Unasked Questions

Common questions we hear at church:

  • How many were in Sunday School today?
  • Who is supposed to be working in the nursery next Sunday?
  • Are we meeting the budget for this month?
  • Is the preacher going to visit the new prospects this week?
  • When are we going to go back to using the hymnal?
  • The youth director makes how much?
  • How could they come in the sanctuary behaving like that?
  • Why don’t people want to come to church anymore?

People are asking all kinds of questions at church. But it’s the ones they’re not asking that interest me. I really believe people in churches all across America are feeling a growing discontent. I don’t mean they’re unhappy with going to church, or with their leadership necessarily. They’re beginning to wonder if there is not a better way to do what they’re supposed to do, or more accurately, be who they’re supposed to be.

Many churches, especially the small churches, are caught in a cycle of leadership turnover. It seems they are in a perpetual search for a new pastor. The turnover rate is mind-blowing! A pastor leaves, a search committee is formed, and here they go again shuffling through resumes and listening to recorded sermons proffered by willing candidates. In the meantime, the ministry of the church is put on hold till the new guy comes on the field. This is just business as usual for many churches.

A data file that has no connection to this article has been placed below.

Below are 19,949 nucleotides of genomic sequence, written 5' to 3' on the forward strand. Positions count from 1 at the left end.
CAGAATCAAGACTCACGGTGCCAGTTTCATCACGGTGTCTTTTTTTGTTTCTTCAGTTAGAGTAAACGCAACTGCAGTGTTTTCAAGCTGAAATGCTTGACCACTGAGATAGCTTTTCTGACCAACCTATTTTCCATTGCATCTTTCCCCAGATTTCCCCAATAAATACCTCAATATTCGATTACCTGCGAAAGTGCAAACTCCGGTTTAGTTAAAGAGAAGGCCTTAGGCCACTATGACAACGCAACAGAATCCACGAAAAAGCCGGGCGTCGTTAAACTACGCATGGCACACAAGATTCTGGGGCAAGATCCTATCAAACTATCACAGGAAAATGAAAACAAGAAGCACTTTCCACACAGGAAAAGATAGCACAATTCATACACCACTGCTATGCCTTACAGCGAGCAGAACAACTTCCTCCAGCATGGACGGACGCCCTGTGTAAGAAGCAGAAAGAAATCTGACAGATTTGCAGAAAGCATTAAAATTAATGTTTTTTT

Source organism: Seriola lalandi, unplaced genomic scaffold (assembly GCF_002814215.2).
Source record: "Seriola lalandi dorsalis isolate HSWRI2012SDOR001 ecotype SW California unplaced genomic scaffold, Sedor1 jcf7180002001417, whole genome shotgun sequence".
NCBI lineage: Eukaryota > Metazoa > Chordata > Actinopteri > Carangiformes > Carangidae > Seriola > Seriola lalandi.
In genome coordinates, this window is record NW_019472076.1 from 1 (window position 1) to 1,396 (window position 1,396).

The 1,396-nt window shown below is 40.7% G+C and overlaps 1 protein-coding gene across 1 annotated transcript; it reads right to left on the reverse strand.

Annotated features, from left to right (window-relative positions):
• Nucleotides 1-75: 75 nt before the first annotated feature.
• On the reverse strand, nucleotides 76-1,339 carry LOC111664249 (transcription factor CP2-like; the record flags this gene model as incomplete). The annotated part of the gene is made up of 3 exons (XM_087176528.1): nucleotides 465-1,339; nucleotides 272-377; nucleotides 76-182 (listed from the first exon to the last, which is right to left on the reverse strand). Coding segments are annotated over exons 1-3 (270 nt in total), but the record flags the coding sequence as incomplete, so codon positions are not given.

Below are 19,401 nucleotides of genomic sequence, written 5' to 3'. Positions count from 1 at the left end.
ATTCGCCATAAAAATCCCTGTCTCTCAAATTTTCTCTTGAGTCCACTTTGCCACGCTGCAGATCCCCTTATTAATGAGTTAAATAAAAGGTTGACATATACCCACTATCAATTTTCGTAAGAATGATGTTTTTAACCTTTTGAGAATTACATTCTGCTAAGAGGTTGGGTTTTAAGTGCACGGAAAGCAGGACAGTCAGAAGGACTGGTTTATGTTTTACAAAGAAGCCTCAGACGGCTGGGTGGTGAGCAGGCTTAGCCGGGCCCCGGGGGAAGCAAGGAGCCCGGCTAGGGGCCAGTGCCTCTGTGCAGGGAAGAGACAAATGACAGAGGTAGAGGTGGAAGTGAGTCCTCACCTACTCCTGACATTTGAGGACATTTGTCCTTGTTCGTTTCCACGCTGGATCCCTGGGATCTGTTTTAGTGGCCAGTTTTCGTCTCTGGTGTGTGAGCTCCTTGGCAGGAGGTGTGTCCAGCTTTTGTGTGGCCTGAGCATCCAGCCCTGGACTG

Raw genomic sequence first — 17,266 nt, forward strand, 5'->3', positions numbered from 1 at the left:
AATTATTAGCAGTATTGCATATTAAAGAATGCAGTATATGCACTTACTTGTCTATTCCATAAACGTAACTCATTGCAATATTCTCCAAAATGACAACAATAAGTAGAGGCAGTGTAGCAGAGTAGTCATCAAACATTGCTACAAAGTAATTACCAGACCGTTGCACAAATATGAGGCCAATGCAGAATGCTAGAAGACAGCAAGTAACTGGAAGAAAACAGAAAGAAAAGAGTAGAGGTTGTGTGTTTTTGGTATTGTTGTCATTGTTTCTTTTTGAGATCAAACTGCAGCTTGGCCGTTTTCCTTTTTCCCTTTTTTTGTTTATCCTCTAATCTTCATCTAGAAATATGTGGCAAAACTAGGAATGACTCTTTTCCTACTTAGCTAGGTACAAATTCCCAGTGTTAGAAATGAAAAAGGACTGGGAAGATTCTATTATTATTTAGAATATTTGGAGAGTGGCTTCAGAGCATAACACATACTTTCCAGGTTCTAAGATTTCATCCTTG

I’ve got to believe some of the people in these churches have questions burning in their souls about this whole thing of church, ministry, leadership, and all the stuff that goes with it. But they’re afraid to mull over the questions, much less ask them aloud, because it seems somehow akin to questioning the Ten Commandments or the creation account. They dare not be seen as challenging the traditions of their fathers.

What might some of those questions be that are gnawing in the gut of many church members (and pastors) that they dare not ask?

  • Do we really have to meet again on Sunday night and Wednesday night?
  • Why is the preacher the only one who gets to speak?
  • Is the way we’re doing church actually biblical?
  • Could we not reach more people by going where they are instead of trying to get them to come to us?
  • When did we begin to measure commitment to Christ by attendance & participation?
  • What’s wrong with working with a church of a different denomination to do ministry?
  • Are we making any difference at all? Would the community miss us if we closed our doors tomorrow?

Have you asked any of those questions recently? What other unasked questions are burning in your soul? Dare you ask?

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One response to this post.

  1. They’re all good questions, and more and more people are asking them. And others, like:

    Why do we go to church services at all?
    Why are most sermons boring?
    What did Jesus mean by “gospel” and why is it so different to what we mean?

    Keep asking them, keep giving your answers, keep putting them out there. The church is midway through the biggest revolution since the reformation (IMO) and you’re part of it! Best wishes.

    Reply

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